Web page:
Investigation of insulin resistance in narcoleptic patients: dependent or independent of body mass index?


First published in Neuropsychiatric Disease and Treatment on 2011
Neuropsychiatr Dis Treat. 2011;7:351-6. doi: 10.2147/NDT.S18455.

Authors: Engel A, Helfrich J, Manderscheid N, Musholt PB, Forst T, Pfützner A, Dahmen N



Narcolepsy is a severe sleep-wake cycle disorder resulting in most cases from a lack of orexin, the energy balance-regulating hormone. Narcoleptic patients have been reported to suffer from an excess morbidity of Type 2 diabetes, even after correction for their often elevated body mass index.


To explore whether narcolepsy is specifically associated with a propensity to develop insulin resistance, we measured fasting glucose, insulin, and intact proinsulin levels in 43 narcoleptic patients and 47 controls matched for body mass index and age. The proinsulin-to-insulin ratio was calculated. Insulin resistance was determined using the homeostatic model assessment method.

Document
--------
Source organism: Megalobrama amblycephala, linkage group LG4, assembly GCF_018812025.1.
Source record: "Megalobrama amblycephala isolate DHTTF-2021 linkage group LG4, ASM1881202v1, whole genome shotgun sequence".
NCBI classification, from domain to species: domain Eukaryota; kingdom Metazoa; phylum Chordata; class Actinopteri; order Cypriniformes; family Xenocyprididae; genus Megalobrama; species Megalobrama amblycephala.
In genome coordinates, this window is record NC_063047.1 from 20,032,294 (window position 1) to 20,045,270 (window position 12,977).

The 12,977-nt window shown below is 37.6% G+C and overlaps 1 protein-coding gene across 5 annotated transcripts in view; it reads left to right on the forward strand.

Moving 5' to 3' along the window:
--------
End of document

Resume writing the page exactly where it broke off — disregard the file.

Narcoleptic patients did not show elevated insulin resistance parameters.


In contrast with earlier reports, we found no evidence that narcolepsy specifically elevates the risk of insulin resistance (and consequently of type 2 diabetes) independently of body mass index.


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